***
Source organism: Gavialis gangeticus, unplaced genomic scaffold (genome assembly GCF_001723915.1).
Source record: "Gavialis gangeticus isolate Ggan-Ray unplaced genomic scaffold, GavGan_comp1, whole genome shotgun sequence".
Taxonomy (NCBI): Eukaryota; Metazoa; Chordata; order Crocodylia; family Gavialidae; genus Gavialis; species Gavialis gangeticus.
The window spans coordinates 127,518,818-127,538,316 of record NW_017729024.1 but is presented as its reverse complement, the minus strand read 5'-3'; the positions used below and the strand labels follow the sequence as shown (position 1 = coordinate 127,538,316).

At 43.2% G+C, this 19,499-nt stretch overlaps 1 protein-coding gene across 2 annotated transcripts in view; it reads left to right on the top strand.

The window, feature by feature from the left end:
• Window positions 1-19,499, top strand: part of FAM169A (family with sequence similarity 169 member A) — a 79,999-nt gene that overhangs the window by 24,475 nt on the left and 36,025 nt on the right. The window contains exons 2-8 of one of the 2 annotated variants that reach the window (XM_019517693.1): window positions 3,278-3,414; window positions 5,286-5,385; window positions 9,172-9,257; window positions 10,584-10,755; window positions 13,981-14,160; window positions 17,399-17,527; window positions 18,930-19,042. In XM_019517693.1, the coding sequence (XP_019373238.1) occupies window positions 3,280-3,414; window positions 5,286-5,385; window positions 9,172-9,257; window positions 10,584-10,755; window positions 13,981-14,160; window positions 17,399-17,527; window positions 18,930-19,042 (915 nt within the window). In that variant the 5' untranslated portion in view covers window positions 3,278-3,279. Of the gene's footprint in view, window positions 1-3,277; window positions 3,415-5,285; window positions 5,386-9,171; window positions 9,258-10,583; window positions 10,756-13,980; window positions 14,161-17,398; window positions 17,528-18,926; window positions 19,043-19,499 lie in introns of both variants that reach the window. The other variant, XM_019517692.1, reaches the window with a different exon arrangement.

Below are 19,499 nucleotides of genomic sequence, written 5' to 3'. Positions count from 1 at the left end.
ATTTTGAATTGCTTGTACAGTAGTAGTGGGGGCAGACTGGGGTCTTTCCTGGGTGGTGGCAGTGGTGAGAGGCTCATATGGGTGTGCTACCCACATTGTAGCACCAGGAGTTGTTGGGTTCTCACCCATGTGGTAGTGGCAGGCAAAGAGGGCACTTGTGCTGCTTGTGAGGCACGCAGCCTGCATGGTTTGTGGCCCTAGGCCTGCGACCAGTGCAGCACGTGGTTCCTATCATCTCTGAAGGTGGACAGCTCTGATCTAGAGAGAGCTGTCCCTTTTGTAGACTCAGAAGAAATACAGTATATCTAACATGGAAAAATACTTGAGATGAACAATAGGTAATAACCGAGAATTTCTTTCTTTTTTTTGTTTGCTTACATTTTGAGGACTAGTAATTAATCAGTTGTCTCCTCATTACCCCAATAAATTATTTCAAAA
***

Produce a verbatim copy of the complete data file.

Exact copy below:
Source organism: Gavialis gangeticus, unplaced genomic scaffold (genome assembly GCF_001723915.1).
Source record: "Gavialis gangeticus isolate Ggan-Ray unplaced genomic scaffold, GavGan_comp1, whole genome shotgun sequence".
Taxonomy (NCBI): Eukaryota; Metazoa; Chordata; order Crocodylia; family Gavialidae; genus Gavialis; species Gavialis gangeticus.
The window spans coordinates 127,518,818-127,538,316 of record NW_017729024.1 but is presented as its reverse complement, the minus strand read 5'-3'; the positions used below and the strand labels follow the sequence as shown (position 1 = coordinate 127,538,316).

At 43.2% G+C, this 19,499-nt stretch overlaps 1 protein-coding gene across 2 annotated transcripts in view; it reads left to right on the top strand.

The window, feature by feature from the left end:
• Window positions 1-19,499, top strand: part of FAM169A (family with sequence similarity 169 member A) — a 79,999-nt gene that overhangs the window by 24,475 nt on the left and 36,025 nt on the right. The window contains exons 2-8 of one of the 2 annotated variants that reach the window (XM_019517693.1): window positions 3,278-3,414; window positions 5,286-5,385; window positions 9,172-9,257; window positions 10,584-10,755; window positions 13,981-14,160; window positions 17,399-17,527; window positions 18,930-19,042. In XM_019517693.1, the coding sequence (XP_019373238.1) occupies window positions 3,280-3,414; window positions 5,286-5,385; window positions 9,172-9,257; window positions 10,584-10,755; window positions 13,981-14,160; window positions 17,399-17,527; window positions 18,930-19,042 (915 nt within the window). In that variant the 5' untranslated portion in view covers window positions 3,278-3,279. Of the gene's footprint in view, window positions 1-3,277; window positions 3,415-5,285; window positions 5,386-9,171; window positions 9,258-10,583; window positions 10,756-13,980; window positions 14,161-17,398; window positions 17,528-18,926; window positions 19,043-19,499 lie in introns of both variants that reach the window. The other variant, XM_019517692.1, reaches the window with a different exon arrangement.

Below are 19,499 nucleotides of genomic sequence, written 5' to 3'. Positions count from 1 at the left end.
ATTTTGAATTGCTTGTACAGTAGTAGTGGGGGCAGACTGGGGTCTTTCCTGGGTGGTGGCAGTGGTGAGAGGCTCATATGGGTGTGCTACCCACATTGTAGCACCAGGAGTTGTTGGGTTCTCACCCATGTGGTAGTGGCAGGCAAAGAGGGCACTTGTGCTGCTTGTGAGGCACGCAGCCTGCATGGTTTGTGGCCCTAGGCCTGCGACCAGTGCAGCACGTGGTTCCTATCATCTCTGAAGGTGGACAGCTCTGATCTAGAGAGAGCTGTCCCTTTTGTAGACTCAGAAGAAATACAGTATATCTAACATGGAAAAATACTTGAGATGAACAATAGGTAATAACCGAGAATTTCTTTCTTTTTTTTGTTTGCTTACATTTTGAGGACTAGTAATTAATCAGTTGTCTCCTCATTACCCCAATAAATTATTTCAAAA